Monday, December 12, 2005

Wiseman or Shepherd - Explained

We think we know all about shepherds and wisemen, but perhaps we don't...

This is an "explaination" for the previous poem.

The Shepherds

The orthodox Jew often despised the shepherds. Due to the very nature of their occupations they could not always participate in the rites and ceremonial rituals. It made no matter that the Jews’ greatest ancestors, Moses, Abraham, and David, were all shepherds and were idolized.

It is much like an ancestor of ours who, though somewhat of a “rascal” or an “outcast” might be idolized or spoken of with thinly veiled price. “We wouldn’t do what they did, but…”

How much easier it is to romanticize life than to actually live it.

Therefore, the shepherds were looked upon with disgust, although they were greatly needed, because it was they who raised and cared for the “unblemished lambs” that were used for all the temple sacrifices.

They were the “blue collar service industry.” All these people we greatly need, but never “see…”


The Wisemen

The Magi, also known as “The Wisemen” were learned men and scholars, most likely descended from the Medes. They were also skilled in astronomy and astrology, which was the study of the stars, as well as their meanings. (God said in Genesis 1:14 that the lights in the heavens were to be for “signs and seasons and for days and years.”) Astrology and astronomy were not mutually exclusive, but mutually explanatory.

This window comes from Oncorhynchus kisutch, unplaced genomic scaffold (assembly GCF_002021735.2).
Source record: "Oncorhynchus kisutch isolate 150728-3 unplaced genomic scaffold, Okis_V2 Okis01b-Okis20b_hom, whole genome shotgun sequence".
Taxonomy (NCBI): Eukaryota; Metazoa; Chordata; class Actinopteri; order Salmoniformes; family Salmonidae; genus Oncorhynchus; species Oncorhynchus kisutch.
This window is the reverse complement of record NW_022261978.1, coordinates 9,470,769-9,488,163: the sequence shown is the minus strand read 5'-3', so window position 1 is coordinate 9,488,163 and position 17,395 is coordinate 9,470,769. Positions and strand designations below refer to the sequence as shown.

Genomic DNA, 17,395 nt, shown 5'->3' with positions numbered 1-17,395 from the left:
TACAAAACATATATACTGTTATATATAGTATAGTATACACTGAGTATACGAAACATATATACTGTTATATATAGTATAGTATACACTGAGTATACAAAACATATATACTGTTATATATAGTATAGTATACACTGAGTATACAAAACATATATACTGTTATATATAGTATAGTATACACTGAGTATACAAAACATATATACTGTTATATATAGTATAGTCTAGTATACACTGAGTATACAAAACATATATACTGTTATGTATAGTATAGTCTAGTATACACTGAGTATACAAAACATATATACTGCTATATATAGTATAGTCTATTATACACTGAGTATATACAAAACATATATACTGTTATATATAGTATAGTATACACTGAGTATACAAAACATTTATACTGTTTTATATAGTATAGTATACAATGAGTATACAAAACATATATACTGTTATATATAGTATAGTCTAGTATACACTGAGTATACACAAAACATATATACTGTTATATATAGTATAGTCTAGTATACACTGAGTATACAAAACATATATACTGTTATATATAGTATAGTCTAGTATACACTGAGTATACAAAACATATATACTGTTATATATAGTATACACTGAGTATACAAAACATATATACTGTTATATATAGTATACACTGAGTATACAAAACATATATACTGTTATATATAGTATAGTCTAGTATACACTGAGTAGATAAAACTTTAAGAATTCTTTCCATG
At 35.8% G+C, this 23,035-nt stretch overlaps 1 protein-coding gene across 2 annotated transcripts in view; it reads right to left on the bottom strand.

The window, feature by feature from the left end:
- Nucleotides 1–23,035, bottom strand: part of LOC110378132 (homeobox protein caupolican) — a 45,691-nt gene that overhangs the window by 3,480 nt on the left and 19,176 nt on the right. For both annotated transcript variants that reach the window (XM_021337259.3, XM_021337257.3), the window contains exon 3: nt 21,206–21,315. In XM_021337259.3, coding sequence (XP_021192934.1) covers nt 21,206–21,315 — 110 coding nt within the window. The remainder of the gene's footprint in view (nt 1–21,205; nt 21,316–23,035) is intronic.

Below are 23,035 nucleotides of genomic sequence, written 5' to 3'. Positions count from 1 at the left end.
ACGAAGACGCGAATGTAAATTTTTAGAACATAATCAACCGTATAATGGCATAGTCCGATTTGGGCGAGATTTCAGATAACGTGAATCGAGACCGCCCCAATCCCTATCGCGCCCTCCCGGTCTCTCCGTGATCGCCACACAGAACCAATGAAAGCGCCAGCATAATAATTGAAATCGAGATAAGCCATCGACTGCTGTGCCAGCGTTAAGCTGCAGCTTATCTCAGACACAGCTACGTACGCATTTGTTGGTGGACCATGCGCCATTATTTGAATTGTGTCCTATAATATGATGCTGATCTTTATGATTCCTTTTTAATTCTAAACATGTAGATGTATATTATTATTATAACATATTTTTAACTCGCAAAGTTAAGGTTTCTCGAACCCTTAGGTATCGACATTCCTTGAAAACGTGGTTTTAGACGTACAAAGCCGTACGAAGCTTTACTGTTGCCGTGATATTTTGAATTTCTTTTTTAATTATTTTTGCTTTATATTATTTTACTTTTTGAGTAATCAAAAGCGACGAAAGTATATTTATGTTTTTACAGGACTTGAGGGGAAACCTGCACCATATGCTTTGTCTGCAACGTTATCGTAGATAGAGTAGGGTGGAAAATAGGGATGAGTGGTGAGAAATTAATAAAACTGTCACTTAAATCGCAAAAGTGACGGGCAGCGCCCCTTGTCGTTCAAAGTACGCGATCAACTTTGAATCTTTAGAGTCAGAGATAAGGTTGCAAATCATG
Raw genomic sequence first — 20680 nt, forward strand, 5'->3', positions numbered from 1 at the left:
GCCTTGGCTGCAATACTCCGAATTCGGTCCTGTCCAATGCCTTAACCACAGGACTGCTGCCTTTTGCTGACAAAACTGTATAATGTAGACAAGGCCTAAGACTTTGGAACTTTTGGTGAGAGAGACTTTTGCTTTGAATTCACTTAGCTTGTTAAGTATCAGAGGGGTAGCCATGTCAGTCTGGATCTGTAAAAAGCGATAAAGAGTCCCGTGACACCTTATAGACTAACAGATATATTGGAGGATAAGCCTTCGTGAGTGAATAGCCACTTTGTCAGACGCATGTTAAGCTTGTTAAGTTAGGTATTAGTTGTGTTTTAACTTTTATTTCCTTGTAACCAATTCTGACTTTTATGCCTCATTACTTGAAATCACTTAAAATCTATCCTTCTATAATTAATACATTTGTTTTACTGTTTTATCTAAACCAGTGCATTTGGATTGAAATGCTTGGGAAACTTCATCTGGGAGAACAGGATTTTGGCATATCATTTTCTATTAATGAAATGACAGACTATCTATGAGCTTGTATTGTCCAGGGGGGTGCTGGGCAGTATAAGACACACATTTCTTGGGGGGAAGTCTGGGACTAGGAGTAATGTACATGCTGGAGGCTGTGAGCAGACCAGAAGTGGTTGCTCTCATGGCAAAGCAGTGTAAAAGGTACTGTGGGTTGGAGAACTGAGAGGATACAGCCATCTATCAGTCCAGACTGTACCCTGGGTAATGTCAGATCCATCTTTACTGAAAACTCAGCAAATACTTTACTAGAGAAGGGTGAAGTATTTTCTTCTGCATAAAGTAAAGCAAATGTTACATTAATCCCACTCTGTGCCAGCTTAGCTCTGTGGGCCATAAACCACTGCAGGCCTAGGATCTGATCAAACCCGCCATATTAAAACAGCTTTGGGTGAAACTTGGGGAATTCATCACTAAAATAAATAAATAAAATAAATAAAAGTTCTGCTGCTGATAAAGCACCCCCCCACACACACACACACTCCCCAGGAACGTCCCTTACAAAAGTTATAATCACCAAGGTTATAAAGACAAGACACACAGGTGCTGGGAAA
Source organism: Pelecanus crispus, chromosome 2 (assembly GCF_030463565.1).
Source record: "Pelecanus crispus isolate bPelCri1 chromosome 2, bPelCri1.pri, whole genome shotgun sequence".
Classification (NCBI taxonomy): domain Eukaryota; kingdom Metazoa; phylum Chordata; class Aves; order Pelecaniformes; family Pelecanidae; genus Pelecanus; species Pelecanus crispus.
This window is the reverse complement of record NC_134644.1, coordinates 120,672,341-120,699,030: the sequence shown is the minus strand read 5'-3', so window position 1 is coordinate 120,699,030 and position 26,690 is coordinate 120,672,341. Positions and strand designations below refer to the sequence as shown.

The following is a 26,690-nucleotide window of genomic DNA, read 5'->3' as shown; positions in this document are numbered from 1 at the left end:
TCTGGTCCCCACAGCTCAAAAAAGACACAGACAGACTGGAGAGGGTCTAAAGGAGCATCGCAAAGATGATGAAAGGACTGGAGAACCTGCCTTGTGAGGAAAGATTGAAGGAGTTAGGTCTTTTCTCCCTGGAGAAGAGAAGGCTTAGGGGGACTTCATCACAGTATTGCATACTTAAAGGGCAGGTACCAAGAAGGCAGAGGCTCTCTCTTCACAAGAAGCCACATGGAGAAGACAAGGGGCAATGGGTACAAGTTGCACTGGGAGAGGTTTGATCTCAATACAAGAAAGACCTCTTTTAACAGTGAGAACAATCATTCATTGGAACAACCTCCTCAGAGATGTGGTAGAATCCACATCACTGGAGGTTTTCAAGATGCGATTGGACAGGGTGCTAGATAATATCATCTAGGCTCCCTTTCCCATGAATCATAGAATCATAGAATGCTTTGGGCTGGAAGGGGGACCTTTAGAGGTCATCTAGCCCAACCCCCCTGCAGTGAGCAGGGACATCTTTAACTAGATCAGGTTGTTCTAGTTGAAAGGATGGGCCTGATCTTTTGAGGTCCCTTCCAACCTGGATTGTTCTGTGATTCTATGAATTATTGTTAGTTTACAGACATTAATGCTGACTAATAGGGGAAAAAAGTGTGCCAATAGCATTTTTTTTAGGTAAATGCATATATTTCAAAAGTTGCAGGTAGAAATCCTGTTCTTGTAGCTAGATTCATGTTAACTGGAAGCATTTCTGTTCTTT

The Wisemen, in addition to being a priestly tribe, were men who spent their time in study. Anyone who comes into a study (of any kind) with an open heart is prepared (however unknowingly) to hear God’s voice. (As God is over all things, He speaks in all things.)

“How do we begin to understand without study?
And how do we study without desire?
And how do we desire without seeing a need?
And how do we see a need without beginning to understand that we need to study?
It is completely God’s Calling.”

The Wisemen were called and prepared, and sent. And then they proclaimed. All without ever having known that they were used of God.

Betty Newman ©2002

2 Comments:

Blogger Greg Hazelrig said...

Thanks for your take on the shepherds and the wise men. These comments will be in the back of my mind and may come in handy in the next 2-3 weeks as I prepare my sermons.

7:26 AM  
Blogger monkey czar said...

Thanks Betsy - Using similar thoughts on the shepherds, I've posted a little monologue based on the experience of an imaginary shepherd. I wrote it with my kids in mind about a decade ago, and now that they're grown they still want me to trot it out every year at Christmas.

Eliezer the Unreliable

4:49 PM  

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